1.33:1, 1930, france, french
“Every poem is a coat of arms, it must be deciphered.”


The Blood of a Poet

While I didn’t find much meaning in this film, I did really enjoy the special effects. An early shot of a mirror becoming water is particularly memorable.

The challenge with allegory, is that its success largely depends on whether the viewer knows what the intended meaning is. If not, then they have only whatever they receive themselves from the film as their guide. What that means practically, is that who is watching a film, and when they’re watching it, end up mattering a lot to what they find in it. If I were to watch this film at a different point in my life, or even just in a different mood, I would likely feel completely differently about it then I do right now.

The film follows a few different storylines, all of which are peculiar. The initial tale is that of a young artist who sees a human mouth in his drawing. After wiping the mouth off with his hand, and eventually transferring it onto a talking statue, he lets himself be convinced to journey inside his mirror. There he finds a hotel full of rooms to spy on. Eventually we leave him, and are presented with a snowball fight. Finally we see a card game gone very wrong. There is some narrative structure, but at the same time no story every really develops.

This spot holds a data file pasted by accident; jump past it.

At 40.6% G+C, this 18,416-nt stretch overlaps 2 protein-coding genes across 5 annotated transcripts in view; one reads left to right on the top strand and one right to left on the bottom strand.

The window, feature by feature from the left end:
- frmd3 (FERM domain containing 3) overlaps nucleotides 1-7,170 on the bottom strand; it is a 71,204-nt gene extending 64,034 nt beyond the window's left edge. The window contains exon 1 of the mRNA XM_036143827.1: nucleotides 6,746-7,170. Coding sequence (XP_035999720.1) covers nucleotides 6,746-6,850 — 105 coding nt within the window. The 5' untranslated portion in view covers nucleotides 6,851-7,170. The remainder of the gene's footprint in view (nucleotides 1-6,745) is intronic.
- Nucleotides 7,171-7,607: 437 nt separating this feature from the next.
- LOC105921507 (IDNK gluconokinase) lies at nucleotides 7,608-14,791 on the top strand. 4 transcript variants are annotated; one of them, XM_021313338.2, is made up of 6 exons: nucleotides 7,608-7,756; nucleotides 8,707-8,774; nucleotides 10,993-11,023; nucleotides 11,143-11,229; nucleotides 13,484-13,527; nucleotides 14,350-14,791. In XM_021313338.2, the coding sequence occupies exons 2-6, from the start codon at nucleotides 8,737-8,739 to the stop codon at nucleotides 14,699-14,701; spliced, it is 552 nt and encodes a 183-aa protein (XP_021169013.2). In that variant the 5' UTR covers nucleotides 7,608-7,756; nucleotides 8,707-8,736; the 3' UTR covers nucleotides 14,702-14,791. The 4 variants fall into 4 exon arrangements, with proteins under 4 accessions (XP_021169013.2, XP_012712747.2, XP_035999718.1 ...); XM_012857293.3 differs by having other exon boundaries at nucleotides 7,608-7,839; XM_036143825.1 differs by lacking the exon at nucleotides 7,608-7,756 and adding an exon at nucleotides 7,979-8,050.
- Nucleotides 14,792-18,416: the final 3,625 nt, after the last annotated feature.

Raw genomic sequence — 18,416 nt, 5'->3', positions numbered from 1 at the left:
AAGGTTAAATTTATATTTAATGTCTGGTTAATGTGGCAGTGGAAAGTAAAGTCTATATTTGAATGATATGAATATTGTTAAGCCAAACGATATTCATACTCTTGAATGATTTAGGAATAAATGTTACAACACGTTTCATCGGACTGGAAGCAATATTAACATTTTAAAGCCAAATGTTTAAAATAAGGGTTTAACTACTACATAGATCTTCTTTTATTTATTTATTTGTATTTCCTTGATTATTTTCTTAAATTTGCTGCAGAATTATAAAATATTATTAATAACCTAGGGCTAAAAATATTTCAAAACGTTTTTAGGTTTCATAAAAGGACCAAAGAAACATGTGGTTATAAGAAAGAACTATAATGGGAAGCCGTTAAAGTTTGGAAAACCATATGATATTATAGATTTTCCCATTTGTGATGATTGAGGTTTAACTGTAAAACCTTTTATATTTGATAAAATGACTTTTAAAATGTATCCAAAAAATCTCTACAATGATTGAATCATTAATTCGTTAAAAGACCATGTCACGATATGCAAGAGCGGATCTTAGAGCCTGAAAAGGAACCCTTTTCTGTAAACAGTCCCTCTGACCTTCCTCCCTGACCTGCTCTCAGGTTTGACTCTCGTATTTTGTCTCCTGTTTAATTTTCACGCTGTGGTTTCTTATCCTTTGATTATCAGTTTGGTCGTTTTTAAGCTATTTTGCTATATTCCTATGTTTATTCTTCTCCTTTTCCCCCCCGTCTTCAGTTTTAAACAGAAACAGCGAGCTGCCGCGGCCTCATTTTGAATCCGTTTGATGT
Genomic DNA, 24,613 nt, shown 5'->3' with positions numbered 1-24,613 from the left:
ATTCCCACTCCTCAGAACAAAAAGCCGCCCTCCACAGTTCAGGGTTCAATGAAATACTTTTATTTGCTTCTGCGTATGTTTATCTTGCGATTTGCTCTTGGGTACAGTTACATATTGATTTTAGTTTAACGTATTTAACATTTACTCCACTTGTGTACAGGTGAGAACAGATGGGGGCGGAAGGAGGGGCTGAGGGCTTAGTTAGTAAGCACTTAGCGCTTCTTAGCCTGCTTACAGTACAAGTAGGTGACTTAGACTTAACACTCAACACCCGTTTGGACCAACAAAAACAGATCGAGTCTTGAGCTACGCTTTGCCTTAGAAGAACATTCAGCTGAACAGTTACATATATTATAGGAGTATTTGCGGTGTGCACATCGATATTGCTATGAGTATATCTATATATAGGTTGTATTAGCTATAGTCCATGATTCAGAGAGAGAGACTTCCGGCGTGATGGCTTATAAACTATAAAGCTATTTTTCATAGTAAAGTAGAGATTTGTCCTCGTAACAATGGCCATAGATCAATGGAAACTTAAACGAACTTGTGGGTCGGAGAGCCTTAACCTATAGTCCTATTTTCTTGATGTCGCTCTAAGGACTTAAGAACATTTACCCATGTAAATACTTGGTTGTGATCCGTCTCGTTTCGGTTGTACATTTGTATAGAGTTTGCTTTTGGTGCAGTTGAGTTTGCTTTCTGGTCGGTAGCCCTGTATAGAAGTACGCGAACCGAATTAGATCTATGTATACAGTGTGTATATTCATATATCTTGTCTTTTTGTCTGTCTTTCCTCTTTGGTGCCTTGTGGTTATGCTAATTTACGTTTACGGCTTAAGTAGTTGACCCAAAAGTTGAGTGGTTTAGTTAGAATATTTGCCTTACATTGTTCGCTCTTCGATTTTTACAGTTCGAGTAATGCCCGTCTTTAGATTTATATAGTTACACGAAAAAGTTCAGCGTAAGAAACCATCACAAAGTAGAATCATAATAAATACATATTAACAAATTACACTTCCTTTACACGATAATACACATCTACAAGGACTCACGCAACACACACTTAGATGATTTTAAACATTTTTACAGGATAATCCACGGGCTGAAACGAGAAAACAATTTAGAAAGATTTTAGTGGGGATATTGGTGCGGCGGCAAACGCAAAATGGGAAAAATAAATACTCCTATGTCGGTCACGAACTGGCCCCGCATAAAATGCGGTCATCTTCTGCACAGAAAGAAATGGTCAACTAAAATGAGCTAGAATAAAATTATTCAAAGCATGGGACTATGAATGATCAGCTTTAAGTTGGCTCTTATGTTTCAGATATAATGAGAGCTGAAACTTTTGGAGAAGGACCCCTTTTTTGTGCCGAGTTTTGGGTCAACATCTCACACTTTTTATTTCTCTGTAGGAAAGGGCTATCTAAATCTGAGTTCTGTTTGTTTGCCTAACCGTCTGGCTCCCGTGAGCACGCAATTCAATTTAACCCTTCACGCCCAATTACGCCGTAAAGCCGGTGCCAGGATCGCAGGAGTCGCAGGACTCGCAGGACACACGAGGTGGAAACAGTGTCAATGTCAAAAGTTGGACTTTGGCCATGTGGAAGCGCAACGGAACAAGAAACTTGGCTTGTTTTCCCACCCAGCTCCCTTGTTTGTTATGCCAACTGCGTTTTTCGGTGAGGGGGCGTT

I didn’t really connect with anything in this film. That’s not to say I didn’t enjoy it. It’s a perfectly pleasant, semi-surrealist visual feast. It simply missed me in finding any kind of deeper perspective. That matters I suppose, but only if the artist themselves wants to connect with their audience. In this case, I don’t know enough about Jean Cocteau’s motivations as a film maker to know if that’s his goal. The film certainly doesn’t seem to want me to find meaning, but perhaps I’m simply projecting my failure to do so as evidence of intent. I’ll definitely watch this again someday, maybe I’ll find I’m more attuned to whatever it’s trying to tell me then.